Ebru Yildiz

Greys On Giving A Shit

The Toronto band seek connection on Outer Heaven

"Everyone is an alien to me," Shehzaad Jiwani states on "Blown Out," a song from Greys's new record, Outer Heaven. A few tracks earlier, he's ruminating on the color of his skin, and its effect on how he's perceived by others, across the monstrous hooks of "No Star." Outer Heaven -- the second LP from the veteran Toronto punks -- feels weighty, crucial. Jiwani is looking to connect, yet feeling detached.

One moment, Jiwani is suspicious of his surroundings; the next, he's the one to be feared. These keen contradictions are what drive Outer Heaven: shifts from tension to ease, anxiety to humor, quick bursts of noise to wistful reflection. And it's all really, really loud.

It's also important. On Outer Heaven, there's a lot to say, and Jiwani is ready to be heard. Not that he or his bandmates -- Colin Gillespie, Braeden Craig, and (a particularly quiet) Cam Graham -- are taking any of it particularly seriously.

“You’re like April O’Neil and we’re the Ninja Turtles," Jiwani quips during our MTV News interview (in the middle of a particularly serious discussion, to be clear). “If we were the Ninja Turtles, who would be who?”

Jokes (mostly) aside, Greys are giving a shit, and it shows. Below, the band share thoughts on the noisy Toronto scene, defining what it means to be a political band, and connecting with the world in an age of increasing isolation.

MTV News: Can you talk about the Toronto scene you're part of? Beyond bigger bands we know, like Metz and Pup.

Shehzaad Jiwani: There are lots of bands in Toronto, and they all happen to be really, really good.

Braeden Craig: There are a lot of different pockets of scenes, and some of them overlap. But some don’t.

Jiwani: There’s no “Toronto sound,” I don’t think. There’s no discernible aesthetic or approach. But right now, it seems like a lot of the bands are noisy in some way. Certainly on our label, Buzz Records, the connective tissue is that each band has different degrees of noise and pop.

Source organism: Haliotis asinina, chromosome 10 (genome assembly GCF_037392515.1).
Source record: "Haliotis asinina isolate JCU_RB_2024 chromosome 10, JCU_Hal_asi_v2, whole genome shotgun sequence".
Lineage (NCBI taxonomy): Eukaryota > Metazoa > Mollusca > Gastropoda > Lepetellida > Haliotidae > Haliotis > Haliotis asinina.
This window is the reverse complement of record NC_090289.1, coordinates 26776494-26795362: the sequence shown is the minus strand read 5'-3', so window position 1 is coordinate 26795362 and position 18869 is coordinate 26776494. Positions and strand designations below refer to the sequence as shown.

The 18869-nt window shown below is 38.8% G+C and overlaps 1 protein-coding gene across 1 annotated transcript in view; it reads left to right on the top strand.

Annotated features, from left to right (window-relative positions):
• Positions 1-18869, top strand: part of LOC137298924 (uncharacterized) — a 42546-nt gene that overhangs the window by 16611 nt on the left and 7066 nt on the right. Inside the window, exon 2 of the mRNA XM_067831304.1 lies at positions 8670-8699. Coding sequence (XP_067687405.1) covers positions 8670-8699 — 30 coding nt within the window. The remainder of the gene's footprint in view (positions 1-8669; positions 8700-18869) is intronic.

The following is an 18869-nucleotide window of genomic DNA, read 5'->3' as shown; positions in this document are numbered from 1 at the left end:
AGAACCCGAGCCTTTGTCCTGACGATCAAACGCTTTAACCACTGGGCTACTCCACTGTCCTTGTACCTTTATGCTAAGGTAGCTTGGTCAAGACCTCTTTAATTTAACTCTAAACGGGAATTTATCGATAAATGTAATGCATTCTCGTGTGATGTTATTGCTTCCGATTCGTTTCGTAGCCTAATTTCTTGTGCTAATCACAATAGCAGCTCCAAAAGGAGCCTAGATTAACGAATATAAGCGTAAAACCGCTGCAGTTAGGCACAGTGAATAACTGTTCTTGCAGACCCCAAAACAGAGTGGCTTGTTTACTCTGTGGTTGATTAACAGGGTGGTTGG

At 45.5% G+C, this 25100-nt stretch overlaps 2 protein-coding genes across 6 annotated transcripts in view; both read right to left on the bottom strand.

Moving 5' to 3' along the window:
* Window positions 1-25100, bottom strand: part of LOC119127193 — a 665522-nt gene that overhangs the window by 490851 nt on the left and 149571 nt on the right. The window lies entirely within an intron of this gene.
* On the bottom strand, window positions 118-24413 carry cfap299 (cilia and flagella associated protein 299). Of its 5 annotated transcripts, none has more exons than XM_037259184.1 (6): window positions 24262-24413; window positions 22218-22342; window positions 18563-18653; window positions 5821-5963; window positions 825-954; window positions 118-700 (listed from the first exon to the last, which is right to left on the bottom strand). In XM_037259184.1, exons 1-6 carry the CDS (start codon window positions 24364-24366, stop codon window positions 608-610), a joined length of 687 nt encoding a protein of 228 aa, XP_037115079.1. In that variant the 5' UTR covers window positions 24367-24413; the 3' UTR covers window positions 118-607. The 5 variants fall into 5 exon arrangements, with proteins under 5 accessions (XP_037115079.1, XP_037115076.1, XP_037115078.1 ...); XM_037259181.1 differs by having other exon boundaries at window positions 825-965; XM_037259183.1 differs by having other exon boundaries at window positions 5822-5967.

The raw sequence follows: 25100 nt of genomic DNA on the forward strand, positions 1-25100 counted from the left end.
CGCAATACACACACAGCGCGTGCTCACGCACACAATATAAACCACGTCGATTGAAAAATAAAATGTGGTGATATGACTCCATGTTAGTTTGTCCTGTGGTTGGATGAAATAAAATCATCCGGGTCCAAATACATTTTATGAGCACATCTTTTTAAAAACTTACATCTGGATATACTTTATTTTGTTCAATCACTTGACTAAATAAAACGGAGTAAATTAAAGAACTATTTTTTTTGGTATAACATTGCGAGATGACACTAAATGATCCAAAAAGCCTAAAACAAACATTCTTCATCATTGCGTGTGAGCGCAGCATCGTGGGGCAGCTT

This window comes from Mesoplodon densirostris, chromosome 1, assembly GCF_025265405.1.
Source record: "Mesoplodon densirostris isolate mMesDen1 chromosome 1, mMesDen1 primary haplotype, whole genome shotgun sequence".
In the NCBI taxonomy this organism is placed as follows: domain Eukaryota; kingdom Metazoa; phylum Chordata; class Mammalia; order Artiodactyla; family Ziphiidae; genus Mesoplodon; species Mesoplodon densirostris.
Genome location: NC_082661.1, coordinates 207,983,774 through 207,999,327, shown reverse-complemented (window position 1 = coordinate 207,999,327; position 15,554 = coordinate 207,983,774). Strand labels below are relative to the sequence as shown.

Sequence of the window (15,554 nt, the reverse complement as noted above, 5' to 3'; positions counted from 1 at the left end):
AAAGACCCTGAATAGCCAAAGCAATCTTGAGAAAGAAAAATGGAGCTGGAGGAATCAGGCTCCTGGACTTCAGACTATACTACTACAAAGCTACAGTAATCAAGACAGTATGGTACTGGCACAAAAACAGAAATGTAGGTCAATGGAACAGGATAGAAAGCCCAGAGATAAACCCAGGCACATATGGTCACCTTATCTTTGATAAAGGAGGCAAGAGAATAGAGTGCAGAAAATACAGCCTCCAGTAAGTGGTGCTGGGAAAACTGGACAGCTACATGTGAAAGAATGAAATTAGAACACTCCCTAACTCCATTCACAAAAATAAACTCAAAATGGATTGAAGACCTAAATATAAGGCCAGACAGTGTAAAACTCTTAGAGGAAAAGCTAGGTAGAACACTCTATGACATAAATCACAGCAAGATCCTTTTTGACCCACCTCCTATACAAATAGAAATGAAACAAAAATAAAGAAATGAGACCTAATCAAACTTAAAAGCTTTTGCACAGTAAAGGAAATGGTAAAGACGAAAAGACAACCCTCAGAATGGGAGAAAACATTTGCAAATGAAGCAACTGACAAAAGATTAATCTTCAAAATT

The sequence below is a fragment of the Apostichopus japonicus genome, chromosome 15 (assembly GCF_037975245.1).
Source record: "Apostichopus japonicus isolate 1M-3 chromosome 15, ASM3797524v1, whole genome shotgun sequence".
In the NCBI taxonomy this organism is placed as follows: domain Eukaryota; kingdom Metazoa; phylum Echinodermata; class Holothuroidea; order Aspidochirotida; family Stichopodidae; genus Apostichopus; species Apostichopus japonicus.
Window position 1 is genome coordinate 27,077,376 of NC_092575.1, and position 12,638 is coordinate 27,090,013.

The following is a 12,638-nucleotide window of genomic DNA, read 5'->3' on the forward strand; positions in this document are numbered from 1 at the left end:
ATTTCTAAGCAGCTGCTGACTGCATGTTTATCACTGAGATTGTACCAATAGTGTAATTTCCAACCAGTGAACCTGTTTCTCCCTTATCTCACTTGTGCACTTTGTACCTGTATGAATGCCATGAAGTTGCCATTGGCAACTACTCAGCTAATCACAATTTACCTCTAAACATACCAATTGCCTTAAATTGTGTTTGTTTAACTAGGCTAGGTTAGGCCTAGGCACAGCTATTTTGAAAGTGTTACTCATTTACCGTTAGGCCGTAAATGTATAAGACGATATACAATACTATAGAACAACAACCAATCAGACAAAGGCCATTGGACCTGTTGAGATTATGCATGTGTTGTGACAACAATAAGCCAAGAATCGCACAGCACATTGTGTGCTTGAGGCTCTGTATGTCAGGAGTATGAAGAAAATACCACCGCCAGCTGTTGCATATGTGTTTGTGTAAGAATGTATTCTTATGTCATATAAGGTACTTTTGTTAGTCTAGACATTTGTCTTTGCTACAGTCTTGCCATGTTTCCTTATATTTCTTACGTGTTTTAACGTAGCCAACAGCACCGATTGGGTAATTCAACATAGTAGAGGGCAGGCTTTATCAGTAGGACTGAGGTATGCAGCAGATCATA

HSY is at the sludgiest end of the spectrum, but then you have Fake Palms, who are pretty noisy and math-y, but extremely melodic. Then Weaves and Dilly Dally who are both more poppy, but strange and angular. I guess we’re somewhere in the middle. And that’s just one label.

Colin Gillespie: I’d say everyone in our scene is just kind of loud.

MTV News: Why do you think “noisy” is a term that applies to so many bands from Toronto?

Gillespie: I don’t really know. I think for a lot of noise bands it comes from playing really visceral live shows, and maybe the volume comes from there. It kind of feels like a live scene, versus a studio label or a bedroom label.

Jiwani: It’s not easy to put a finger on it. But [the scene in Toronto] feels really great. It’s amazing to be able to talk about it, too, and have people ask us about what’s happening.

MTV News: It’s cool to hear about what's happening in scenes in different cities, because it’s important to highlight that everyone has the power to create a music community. If there’s no scene where you are, then you make the scene you want.

Jiwani: I’ve talked about this a lot with Denholm [Whale], who co-founded Buzz and plays in Odonis Odonis. We listened to the same Kill Rock Stars compilation, with bands like Unwound, and Bikini Kill, and Nirvana. They were all friends with each other, they were in this college town, and they just created this scene. That was such a big thing for me as a kid. The idea of taking a space, co-opting it, and making it your own. Having a platform to communicate the message that you have. It’s super liberating.

MTV News: That’s the plus side of the Internet — when it’s used as a tool for discovery, and sharing across different scenes. But there’s a dark side to that, which is addressed on Outer Heaven and Shehzaad, it’s something you’ve brought up in interviews.

Jiwani: [The Internet] is definitely a tool for discovery. But technology and the Internet make me sort of wary. They’re wonderful tools for getting information across, but that can make it difficult to connect. Everyone has their own idea of what’s important, and how they share what’s important.

Gillespie: We’ve had these conversations in the van. The whole mass Internet age kind of amplifies the feeling of insignificance you have. Everything you do can be so easily left out in the thread of things. It can be depressing.

Jiwani: I try not to make it too depressing. We try to approach things with a sense of humor, and a sense of community. “If It’s All The Same To You” is like that. It’s OK, because we’re all in this together. And you can still be friends with somebody you don’t necessarily agree with. I try to be relatively positive. But it’s hard! It’s hard to exist in the 21st century.